Fabrication of flat capped carbon nanotubes using an arc-discharge method assisted with a Sm-Co catalyst
- 143 Downloads
In this study, carbon nanotubes (CNTs) were fabricated using an arc-discharge method assisted with samarium-cobalt (Sm-Co) chloride as a catalyst. The optimal fabrication condition was determined through a series of experiments on various ambient conditions. Observations were completed using scanning electron microscopy (SEM), Raman spectroscopy, and tunneling electron microscopy (TEM); the main products we observed are well-structured multi-walled carbon nanotubes. By identifying the radial breathing modes (RBMs) of the Raman spectra with a TEM micrograph, we also observed a small number of single-walled carbon nanotubes. With the assistance of the Sm-Co chloride catalyst, the RBMs of the Raman spectra were measured in the ambient pressure of 760 torr. The TEM observations revealed that our nanotubes have good graphitic structures and almost no bamboo defects, which agrees with their Raman measurements with a high IG/ID ratio (~88). A perfect graphitic flat cap was found to be attached at the end of the nanotube. Simulation shows that by incorporating 5 carbon pentagons, it is possible to construct a flat capped carbon nanotube. The results of our experiment offer a unique approach to growing high quality CNTs. Such a flat capped structure may useful for further advanced application in nano-electronics and nano-optics.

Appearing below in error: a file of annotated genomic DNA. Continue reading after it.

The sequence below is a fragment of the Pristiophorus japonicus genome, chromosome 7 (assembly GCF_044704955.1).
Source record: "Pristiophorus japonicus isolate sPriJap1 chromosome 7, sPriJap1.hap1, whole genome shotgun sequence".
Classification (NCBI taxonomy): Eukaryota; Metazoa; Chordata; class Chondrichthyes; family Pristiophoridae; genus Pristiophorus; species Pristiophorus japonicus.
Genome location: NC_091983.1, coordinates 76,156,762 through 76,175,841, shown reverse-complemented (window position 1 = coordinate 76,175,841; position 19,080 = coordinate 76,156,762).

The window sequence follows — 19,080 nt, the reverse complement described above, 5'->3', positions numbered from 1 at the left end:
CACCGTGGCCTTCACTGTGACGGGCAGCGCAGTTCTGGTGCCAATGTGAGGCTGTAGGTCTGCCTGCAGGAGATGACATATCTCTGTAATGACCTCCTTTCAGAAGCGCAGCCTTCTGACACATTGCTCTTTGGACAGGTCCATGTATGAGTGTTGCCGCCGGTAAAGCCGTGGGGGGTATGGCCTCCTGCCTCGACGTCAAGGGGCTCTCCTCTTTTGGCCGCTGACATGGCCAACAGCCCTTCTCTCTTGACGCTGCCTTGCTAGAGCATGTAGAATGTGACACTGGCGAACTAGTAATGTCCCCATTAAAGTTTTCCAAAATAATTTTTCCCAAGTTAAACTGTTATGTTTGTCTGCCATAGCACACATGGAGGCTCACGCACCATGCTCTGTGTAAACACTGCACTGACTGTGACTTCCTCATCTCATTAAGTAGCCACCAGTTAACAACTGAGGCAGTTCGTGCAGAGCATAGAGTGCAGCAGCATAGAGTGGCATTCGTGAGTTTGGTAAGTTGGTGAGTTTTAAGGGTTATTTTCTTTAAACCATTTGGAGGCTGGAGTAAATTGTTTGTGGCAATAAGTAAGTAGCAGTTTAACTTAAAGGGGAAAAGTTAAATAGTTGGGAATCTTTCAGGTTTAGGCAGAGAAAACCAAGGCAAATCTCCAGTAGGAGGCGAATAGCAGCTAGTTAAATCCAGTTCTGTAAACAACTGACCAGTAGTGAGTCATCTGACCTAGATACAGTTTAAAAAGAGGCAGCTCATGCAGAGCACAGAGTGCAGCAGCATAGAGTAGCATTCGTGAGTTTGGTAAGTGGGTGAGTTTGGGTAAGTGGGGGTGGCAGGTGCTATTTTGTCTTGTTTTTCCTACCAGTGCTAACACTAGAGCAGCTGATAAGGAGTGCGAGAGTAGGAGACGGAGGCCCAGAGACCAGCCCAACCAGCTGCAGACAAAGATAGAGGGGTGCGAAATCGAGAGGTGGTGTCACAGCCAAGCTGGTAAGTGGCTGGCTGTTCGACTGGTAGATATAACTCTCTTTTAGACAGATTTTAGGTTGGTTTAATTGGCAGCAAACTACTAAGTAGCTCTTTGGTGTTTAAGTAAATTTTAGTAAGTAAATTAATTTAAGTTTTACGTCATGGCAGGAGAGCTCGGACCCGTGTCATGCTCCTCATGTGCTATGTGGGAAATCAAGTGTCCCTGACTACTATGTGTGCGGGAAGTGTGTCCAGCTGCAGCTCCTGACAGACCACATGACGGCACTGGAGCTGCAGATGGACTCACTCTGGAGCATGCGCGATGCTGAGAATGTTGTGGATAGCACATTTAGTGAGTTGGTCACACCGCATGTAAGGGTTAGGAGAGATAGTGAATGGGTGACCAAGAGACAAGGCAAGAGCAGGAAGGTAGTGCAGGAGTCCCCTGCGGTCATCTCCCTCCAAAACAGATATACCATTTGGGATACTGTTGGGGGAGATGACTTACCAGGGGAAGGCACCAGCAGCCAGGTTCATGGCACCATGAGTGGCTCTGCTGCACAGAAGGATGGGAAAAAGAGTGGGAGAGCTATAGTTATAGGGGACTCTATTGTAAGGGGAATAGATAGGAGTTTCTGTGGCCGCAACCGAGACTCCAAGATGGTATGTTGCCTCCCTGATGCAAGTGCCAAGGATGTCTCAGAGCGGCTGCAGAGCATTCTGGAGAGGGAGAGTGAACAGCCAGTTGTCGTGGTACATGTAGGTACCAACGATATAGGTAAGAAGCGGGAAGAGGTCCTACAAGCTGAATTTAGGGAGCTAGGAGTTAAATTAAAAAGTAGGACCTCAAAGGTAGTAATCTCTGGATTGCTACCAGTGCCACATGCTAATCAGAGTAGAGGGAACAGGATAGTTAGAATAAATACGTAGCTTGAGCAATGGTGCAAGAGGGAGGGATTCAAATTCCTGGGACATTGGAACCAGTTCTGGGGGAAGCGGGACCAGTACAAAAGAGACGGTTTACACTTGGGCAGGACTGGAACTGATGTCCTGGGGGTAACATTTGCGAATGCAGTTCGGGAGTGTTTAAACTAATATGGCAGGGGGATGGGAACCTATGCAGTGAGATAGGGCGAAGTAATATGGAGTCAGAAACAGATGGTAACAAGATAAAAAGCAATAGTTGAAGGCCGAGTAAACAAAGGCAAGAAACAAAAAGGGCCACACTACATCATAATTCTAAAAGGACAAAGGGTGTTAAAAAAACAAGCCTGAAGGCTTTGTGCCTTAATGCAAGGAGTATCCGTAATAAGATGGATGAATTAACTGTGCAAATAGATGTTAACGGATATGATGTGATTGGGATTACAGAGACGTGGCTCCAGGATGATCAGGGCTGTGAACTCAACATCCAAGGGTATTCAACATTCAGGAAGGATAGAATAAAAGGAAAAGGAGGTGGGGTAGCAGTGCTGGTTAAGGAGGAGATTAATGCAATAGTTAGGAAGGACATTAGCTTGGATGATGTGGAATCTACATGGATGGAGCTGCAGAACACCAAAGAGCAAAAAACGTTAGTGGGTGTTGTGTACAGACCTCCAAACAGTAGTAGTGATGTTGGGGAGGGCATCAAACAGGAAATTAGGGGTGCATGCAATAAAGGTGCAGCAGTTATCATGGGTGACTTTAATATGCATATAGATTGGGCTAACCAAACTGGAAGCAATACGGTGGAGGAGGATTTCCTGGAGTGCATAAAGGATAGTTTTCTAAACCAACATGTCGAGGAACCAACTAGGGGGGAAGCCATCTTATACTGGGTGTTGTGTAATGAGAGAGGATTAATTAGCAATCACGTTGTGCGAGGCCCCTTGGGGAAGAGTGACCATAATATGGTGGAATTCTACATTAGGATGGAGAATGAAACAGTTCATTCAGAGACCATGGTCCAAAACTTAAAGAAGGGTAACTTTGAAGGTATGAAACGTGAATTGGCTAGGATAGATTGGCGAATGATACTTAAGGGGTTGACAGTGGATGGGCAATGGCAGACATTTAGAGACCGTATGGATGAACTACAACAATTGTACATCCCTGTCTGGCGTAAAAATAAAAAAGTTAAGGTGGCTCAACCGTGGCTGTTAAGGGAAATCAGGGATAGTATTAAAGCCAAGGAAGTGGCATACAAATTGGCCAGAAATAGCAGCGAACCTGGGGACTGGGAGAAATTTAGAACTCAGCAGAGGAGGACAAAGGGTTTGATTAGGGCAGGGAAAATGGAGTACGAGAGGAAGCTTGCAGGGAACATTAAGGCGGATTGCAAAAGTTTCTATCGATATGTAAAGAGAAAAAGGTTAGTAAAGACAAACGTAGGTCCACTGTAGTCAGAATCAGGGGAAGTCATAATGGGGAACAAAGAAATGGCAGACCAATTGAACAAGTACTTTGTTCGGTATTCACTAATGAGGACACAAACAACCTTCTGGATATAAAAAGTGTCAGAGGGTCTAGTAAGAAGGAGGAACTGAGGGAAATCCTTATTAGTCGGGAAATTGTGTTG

KeywordsFullerene Radial Breathing Mode Buckyball Tangential Mode Tunneling Electron Microscopy